The mystery of Torrevieja's microclimate.
With a semi-desert climate – around 280 liters per square meter of rain and 325 of sunshine on average per year – it is normal for Torrevejenses to point to the sheets of hypersaline water of their lagoons, with 2,100 hectares, next to the sea, as the origin of their "microclimate". A supposed meteorological anomaly without scientific endorsement. Useful both for builders to have sold houses in the last 40 years wielding this unproven uniqueness, and very practical to explain situations in which the showers that arrive directly to the city are diluted like a sugar.
The Councilor for the Environment, Fanny Serrano, the manager of Agamed, José Manuel Nadal, and Ruben Torregrosa and Pablo Samper, from Proyecto Mastral, presented yesterday a climatological study project with which it is intended to clear the mystery of that influence of the salt flats: the climate of the Natural Park of the Lagunas de La Mata and Torrevieja. Television Torrevieja and the Natural Park itself also collaborate. Torregrosa, from Proyecto Mastral, explained that "popular belief has attributed to the lagoons the particular microclimate of Torrevieja and La Mata, although it is something that has not yet been studied." And he added that "with the implementation of this project begins a collection of data in different parts of the natural park to observe differences and to be able to offer in the future data with which to establish the influence or not of these two large areas of water in the climate of Torrevieja".
For this, there is the information provided by a total of six weather stations located in the center of the city, in the area of Aguas Nuevas, another in the Interpretation Center of the Natural Park, another at the southern end of the Torrevieja lagoon, next to Los Balcones, another at the northwest end of the same lagoon, already in the municipality of Los Montesinos and another in the Chaparral that naturally separates the two lagoons.
Torregrosa clarified that to offer "serious and contrasted" data of a study of this type requires a long period of time: "Five or ten years to start intuiting data, but to be able to make an analysis in conditions we must wait a minimum of 30 years".
This has not prevented first impressions from being made at a very preliminary level of data that were not known. "In these first months of testing, the park station has registered significant differences, especially in precipitation values with those registered in Torrevieja. For example, on November 19, just over 100 liters per square meter fell in Torrevieja in a few hours, while in the park area barely exceeded 25 liters. Something similar is happening with minimum temperatures. The new station of Los Balcones, located next to the southern shore of the Torrevieja lagoon registered 0.6 degrees on January 12 when in the rest the thermometer did not fall below 3.5 degrees. Differences that have occurred in other cold days. A quick explanation for this phenomenon, which requires much more verifiable data, is that this area of the term is located below sea level, in a trough, which in periods of winter stability would "concentrate" the cold.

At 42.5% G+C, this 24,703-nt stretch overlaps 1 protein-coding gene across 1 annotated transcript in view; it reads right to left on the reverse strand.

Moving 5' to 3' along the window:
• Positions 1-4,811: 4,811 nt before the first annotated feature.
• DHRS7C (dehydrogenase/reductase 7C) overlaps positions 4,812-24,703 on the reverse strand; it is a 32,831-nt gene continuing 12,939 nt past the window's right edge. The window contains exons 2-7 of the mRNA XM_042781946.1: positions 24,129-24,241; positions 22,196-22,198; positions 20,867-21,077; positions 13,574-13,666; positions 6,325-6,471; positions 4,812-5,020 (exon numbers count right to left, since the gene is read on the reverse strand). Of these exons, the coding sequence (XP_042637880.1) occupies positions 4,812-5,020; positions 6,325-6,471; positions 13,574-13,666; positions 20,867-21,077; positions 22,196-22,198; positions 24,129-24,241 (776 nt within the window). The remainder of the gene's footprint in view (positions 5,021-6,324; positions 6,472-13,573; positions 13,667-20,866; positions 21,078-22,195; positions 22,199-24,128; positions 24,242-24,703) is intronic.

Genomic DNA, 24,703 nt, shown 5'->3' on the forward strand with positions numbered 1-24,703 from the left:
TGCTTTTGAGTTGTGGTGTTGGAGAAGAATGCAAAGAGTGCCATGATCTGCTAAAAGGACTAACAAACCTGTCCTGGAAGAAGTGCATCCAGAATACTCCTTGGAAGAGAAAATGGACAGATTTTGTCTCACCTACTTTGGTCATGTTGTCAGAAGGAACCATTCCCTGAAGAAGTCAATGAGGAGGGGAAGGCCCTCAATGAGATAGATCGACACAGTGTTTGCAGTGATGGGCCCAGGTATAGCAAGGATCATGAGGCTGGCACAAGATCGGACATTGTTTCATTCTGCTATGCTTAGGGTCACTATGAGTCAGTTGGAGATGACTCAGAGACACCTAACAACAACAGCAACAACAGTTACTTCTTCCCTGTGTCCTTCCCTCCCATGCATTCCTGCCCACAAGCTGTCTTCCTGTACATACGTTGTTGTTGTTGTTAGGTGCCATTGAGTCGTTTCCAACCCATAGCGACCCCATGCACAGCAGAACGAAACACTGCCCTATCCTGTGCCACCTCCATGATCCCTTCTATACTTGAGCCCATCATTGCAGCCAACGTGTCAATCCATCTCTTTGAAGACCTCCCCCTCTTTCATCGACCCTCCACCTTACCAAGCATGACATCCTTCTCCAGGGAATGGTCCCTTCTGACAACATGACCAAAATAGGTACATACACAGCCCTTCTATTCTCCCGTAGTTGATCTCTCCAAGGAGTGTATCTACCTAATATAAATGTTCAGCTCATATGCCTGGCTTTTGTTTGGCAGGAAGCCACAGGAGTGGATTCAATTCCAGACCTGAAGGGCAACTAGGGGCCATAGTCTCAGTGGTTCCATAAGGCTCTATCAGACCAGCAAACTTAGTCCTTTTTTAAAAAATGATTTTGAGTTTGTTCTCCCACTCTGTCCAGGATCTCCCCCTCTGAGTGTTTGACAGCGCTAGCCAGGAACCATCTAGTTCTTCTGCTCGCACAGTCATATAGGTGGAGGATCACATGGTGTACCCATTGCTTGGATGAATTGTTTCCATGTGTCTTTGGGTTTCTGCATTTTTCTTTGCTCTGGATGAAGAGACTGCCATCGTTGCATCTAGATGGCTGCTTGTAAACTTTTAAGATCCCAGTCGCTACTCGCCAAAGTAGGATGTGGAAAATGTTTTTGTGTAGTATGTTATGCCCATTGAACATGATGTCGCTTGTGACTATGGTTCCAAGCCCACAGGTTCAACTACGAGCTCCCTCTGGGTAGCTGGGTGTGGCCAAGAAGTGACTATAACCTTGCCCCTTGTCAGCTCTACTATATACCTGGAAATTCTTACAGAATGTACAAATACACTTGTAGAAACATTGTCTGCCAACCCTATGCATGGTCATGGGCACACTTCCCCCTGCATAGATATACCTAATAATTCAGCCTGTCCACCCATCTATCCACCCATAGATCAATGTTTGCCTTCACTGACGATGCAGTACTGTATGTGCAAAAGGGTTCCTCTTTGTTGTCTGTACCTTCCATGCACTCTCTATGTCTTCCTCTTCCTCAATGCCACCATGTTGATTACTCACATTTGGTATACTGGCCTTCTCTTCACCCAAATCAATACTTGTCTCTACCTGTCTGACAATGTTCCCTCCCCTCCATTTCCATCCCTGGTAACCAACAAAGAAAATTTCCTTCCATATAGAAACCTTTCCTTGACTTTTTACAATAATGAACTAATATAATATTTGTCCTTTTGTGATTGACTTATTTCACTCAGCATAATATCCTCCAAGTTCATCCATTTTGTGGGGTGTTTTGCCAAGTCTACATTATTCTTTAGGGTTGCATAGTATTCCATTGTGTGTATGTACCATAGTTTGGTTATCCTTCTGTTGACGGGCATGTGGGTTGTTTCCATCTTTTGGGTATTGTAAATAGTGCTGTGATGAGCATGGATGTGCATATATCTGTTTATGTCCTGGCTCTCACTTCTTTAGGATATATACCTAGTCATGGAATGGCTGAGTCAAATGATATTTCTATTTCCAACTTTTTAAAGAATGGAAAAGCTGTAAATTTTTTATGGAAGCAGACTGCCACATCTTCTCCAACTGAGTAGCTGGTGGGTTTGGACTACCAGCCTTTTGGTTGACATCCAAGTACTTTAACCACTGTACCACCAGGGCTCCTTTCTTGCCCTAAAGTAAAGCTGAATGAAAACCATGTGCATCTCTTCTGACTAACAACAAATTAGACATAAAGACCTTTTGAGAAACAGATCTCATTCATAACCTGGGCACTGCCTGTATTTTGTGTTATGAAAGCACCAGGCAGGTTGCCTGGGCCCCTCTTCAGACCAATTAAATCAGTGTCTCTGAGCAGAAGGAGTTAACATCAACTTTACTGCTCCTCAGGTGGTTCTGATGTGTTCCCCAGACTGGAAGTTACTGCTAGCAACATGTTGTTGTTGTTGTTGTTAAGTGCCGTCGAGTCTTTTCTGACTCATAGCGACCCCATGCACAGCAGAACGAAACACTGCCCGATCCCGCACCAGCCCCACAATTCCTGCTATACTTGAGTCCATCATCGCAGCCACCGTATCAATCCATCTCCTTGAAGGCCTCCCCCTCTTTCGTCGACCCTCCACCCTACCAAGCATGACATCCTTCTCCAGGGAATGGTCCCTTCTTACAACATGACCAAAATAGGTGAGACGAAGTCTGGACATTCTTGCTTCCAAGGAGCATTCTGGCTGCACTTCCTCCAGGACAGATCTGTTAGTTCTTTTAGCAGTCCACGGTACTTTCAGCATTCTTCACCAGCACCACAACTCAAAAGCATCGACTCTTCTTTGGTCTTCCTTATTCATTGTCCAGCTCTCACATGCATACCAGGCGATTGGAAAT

All the information of the project will be visible on the website of Proyecto Mastral and also on a screen that will be installed in the Interpretation Center of the Natural Park, so that "any visitor will be able to see in real time the weather situation at the time of their visit to the park". The initiative also has a webcam that shows images of the surroundings of the lagoon of La Mata and a manual rain gauge that offers data for the State Meteorological Agency.
Pablo Samper indicated, for his part, that "perhaps it is the most exciting project in these 9 years and that the collaboration with Agamed is being very productive, increasing our data network and new stations and collaborating with them, some of them already giving surprising data". Serrano thanked Proyecto Mastral "for the commendable work they do", while explaining that "what is going to be done is a detailed and scientifically based study to offer more and better information about the climate of our Natural Park".
The manager of Agamed, José Manuel Nadal, explained that "this type of initiatives are included in the collaboration agreement with the Department of Environment that was signed a year ago" and that "one of the initiatives that we saw clearer was precisely to give contrasted and scientifically based data of the weather in Torrevieja, and that is why for two years we have been collaborating with Proyecto Mastral".
Torregrosa clarified that in the city there is a contrasted series of daily meteorological data, linked to the salt activity since the late 20s of the last century: rain, wind and temperature of the air and water of the lagoons are variables that directly affect the production of salt. These data mean that it rains the same as a century ago but there is a gradual increase in the average annual temperature.